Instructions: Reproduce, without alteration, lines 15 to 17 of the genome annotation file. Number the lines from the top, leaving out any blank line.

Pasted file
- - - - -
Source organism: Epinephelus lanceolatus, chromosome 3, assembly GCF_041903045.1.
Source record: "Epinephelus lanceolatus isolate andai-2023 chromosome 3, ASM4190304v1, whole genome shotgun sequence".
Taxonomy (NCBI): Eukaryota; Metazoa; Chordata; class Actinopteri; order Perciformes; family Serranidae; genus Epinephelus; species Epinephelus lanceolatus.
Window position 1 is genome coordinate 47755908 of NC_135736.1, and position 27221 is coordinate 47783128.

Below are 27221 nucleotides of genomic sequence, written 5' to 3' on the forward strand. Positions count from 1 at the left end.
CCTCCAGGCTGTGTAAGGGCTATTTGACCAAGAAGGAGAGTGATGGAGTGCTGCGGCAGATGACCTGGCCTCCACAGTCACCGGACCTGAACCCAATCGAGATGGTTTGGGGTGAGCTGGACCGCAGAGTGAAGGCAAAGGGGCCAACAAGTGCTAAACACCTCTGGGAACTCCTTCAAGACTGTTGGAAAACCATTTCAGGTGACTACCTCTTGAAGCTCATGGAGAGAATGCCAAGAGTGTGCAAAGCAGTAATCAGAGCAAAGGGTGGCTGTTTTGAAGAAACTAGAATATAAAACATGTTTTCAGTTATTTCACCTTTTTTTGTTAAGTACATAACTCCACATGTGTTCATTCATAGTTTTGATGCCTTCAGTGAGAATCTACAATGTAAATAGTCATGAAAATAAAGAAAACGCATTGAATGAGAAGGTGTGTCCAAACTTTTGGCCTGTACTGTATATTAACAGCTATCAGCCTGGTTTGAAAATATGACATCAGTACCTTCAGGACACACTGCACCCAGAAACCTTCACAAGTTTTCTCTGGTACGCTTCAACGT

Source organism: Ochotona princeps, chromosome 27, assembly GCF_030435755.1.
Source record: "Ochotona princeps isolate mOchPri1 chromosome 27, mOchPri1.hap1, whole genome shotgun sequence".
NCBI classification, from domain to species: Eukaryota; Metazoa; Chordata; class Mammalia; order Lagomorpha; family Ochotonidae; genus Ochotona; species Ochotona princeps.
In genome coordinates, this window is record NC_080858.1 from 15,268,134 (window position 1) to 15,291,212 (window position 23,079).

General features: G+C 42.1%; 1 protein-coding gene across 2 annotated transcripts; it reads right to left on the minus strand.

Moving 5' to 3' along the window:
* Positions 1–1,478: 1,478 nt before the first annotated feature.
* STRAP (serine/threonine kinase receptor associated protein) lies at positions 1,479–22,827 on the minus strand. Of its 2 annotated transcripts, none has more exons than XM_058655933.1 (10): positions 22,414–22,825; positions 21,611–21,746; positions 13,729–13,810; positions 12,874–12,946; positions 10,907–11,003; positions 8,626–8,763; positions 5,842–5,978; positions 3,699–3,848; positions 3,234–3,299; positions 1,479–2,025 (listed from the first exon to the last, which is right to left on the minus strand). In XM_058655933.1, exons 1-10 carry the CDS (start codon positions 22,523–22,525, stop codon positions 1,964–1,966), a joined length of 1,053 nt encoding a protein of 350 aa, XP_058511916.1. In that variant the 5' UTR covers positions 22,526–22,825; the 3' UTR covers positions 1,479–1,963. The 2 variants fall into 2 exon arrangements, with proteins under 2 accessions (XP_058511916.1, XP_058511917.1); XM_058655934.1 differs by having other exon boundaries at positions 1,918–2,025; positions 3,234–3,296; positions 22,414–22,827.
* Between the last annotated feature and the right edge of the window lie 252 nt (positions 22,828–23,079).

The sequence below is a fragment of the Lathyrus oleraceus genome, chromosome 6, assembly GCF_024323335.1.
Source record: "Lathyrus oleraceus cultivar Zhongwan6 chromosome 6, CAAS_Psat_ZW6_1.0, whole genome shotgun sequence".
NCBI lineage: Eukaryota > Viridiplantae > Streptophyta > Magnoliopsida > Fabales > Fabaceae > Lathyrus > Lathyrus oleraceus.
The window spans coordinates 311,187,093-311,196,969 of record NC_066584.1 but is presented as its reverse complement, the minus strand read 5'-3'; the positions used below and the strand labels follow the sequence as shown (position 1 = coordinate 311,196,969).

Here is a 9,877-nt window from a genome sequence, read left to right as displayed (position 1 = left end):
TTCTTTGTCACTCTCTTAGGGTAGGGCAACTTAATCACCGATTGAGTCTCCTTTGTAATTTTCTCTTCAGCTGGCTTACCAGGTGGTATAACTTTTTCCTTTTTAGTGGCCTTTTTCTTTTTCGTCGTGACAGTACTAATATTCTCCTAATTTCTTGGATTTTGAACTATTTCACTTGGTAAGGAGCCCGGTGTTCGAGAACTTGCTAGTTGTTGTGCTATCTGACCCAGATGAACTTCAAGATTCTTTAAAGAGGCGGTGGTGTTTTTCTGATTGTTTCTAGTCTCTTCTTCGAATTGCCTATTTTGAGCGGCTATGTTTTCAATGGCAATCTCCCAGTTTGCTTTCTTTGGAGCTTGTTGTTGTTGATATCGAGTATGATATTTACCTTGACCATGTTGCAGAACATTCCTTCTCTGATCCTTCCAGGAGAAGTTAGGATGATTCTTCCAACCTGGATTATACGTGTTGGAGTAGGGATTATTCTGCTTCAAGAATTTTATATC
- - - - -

* Between the last annotated feature and the right edge of the window lie 252 nt (positions 22,828–23,079).

The sequence below is a fragment of the Lathyrus oleraceus genome, chromosome 6, assembly GCF_024323335.1.
Source record: "Lathyrus oleraceus cultivar Zhongwan6 chromosome 6, CAAS_Psat_ZW6_1.0, whole genome shotgun sequence".